April 7, 2010 > Citizens Against Pollution files appeal
Citizens Against Pollution files appeal
Submitted By Audrey LePell
Hayward-based, grassroots organization Citizens Against Pollution (CAP) has served the Environmental Appeals Board (EAB), a branch of the Washington DC-based Environmental Protection Agency, with an appeal in the case of the granting of a Prevention of Significant Deterioration (PSD) permit to the Calpine Corporation, owner of the proposed Russell City Energy Center (RCEC). Calpine is a national company with a branch headquarters in Dublin, California. PSD refers to prevention of significant deterioration of the air quality.
The proposed construction of the RCEC has been a controversial subject since it was first publicly announced in 2001-02. If allowed to be built, the 600 megawatt power plant will be constructed on an 18-acre site slightly north of the Hayward Sewage Plant, between Depot Road and Enterprise Avenue in west Hayward, adjacent to the Hayward Shoreline.
Citizens Against Pollution claims through its lawyers that the Bay Area Air Quality Management District (BAAQMD) should be remanded of its recent decision to approve the PSD which it granted to the Calpine Corporation on February 4, 2010.
The rationale includes the following:
The communities located around the proposed power plant have a high percentage of minority populations. As reported by the Alameda County Health Department, many serious illnesses and respiratory problems exist in those populations. RCEC will emit over two million metric tons of CO2, or carbon dioxide, particulate matter or soot, toxic air containments and nitrous oxides. It should be noted that the Bay Area itself is out of attainment of clean air as defined by the EPA.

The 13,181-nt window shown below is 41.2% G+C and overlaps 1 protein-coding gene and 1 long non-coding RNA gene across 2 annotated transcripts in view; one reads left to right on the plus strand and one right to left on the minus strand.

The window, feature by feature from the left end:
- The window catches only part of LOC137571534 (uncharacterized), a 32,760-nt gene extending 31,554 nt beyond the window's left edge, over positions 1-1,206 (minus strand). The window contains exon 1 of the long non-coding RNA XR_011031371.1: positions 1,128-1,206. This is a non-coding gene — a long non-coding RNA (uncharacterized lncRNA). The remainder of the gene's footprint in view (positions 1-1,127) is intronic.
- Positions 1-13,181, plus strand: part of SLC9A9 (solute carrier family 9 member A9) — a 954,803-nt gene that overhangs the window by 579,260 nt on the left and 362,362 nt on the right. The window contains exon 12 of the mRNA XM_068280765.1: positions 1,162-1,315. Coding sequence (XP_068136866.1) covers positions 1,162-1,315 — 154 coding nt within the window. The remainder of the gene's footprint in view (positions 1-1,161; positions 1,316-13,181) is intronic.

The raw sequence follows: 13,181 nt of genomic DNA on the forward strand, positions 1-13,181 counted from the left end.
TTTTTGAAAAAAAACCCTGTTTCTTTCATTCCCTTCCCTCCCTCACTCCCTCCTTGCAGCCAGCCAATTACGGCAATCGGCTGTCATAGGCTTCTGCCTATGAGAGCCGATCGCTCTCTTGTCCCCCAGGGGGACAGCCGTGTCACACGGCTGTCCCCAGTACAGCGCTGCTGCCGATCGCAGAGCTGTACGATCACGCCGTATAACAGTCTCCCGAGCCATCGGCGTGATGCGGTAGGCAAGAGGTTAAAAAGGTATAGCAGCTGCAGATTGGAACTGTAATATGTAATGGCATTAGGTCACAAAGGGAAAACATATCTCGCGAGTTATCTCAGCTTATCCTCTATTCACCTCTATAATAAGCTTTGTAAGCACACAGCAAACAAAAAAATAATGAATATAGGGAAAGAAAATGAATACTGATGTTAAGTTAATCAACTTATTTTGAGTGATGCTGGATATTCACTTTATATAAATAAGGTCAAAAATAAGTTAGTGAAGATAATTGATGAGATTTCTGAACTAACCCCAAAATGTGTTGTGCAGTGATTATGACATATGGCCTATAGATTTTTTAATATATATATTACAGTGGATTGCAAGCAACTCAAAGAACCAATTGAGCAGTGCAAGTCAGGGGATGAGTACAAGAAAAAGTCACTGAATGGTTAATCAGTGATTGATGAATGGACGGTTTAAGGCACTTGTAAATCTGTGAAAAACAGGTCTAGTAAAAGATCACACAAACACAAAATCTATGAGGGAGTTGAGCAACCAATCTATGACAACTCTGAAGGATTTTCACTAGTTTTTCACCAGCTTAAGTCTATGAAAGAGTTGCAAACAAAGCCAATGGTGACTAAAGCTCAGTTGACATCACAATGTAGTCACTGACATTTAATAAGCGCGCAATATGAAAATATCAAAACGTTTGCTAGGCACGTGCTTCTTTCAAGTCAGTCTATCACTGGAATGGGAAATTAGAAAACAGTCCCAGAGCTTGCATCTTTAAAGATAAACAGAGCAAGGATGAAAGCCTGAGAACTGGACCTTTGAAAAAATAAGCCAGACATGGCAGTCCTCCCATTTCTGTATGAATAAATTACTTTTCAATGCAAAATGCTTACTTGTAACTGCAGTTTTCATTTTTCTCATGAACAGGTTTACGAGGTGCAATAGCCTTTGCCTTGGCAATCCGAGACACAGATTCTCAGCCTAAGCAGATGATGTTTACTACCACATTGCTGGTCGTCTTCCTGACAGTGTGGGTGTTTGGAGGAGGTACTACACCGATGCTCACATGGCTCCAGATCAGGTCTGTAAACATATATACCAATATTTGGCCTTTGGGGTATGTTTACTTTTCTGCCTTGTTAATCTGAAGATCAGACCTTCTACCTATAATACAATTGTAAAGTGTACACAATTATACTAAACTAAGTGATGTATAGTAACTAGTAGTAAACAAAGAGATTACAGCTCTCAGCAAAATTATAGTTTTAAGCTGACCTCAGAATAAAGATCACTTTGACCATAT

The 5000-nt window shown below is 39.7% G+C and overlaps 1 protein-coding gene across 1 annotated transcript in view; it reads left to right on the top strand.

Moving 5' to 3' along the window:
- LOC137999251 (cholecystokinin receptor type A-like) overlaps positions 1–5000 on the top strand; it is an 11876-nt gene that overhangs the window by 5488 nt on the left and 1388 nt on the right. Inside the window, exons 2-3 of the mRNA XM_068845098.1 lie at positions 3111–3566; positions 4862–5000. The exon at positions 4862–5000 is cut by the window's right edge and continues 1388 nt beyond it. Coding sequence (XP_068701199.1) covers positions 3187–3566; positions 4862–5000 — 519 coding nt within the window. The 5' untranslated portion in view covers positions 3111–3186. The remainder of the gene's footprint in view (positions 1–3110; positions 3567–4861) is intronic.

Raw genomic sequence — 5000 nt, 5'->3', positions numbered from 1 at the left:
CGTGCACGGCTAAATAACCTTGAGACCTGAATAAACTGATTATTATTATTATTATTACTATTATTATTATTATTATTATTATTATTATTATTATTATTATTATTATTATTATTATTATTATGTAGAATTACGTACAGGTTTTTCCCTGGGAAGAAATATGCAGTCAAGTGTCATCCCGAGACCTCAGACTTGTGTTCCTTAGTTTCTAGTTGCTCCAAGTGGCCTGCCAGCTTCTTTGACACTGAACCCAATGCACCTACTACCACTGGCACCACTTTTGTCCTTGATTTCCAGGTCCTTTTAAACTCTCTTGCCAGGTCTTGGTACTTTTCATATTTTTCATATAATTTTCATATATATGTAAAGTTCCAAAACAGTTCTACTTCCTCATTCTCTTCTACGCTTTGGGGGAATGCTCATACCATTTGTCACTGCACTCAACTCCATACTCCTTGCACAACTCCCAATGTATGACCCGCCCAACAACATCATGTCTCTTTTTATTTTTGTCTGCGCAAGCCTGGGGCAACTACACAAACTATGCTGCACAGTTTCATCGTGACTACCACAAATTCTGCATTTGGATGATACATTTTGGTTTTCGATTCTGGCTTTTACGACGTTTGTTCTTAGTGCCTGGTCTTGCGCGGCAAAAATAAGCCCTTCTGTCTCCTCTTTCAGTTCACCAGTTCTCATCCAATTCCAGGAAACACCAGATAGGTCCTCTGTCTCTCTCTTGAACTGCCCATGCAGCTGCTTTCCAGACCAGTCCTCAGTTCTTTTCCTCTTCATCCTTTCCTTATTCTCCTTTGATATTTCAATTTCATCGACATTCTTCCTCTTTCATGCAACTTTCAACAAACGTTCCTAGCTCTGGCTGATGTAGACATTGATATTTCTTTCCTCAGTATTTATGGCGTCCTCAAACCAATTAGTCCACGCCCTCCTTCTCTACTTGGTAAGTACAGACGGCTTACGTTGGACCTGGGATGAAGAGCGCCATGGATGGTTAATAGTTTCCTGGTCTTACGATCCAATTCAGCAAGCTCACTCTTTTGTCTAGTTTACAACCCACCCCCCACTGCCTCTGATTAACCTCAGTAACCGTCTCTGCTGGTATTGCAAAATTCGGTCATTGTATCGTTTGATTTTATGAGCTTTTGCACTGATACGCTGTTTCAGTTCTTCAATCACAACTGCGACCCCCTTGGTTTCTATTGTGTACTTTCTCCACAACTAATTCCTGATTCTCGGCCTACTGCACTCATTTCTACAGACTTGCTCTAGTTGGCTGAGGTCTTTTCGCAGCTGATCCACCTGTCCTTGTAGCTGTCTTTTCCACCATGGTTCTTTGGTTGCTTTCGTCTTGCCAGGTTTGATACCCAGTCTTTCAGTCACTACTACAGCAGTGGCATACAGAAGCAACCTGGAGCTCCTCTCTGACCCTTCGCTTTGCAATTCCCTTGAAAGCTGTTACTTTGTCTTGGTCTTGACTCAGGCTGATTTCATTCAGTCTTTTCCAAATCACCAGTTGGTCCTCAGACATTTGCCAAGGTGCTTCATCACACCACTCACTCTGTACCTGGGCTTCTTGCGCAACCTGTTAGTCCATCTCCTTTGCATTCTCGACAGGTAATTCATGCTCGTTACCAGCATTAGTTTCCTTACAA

CAP argues the operating scenario is not credible because the proposed power plant's start-ups and shut-downs are not numbered as to per day or per week. Nor is there a defined recognition as to the type of start-ups allowed. Inadequate information was given in the PSD for the public to properly respond. As with any power plant using natural gas, start-ups and shut-downs need to be defined as energy generating emissions or pollutants with each release. In effect, RCEC will be a peaker plant.
Best Available Control Technology (BACT), which the RCEC was requested to install, was to limit emissions strictly but was found to be less than stringent. CAP asks for a requirement that an auxiliary boiler be obtained to reduce carbon dioxide and nitrogen oxide emissions. RCEC rejected this request because of Calpine's previous expenditure for equipment almost eight years ago. BAAQMD labeled this a "business practice" while CAP says that new equipment should replace the retrofits. The facilities in Vineyard, Utah, and Brookhaven, New York, are cited as examples of up-to-date power plants.
CAP asks that the Board of Appeals "should remand for an analysis that benefits the Clean Air Act."
CAP acknowledges the time and efforts of its many supporters, friends and organizations that have objected to and expressed concerns in writing and in person in not supporting the RCEC in its present application. It is hoped the Board of Appeals will issue a remand to the BAAQMD based on CAP's arguments and the others that have been filed.
For more information, write to CAP, PO Box 55340, Hayward, CA 94544 or e-mail CAP president Audrey LePell at Kansgirl16@aol.com.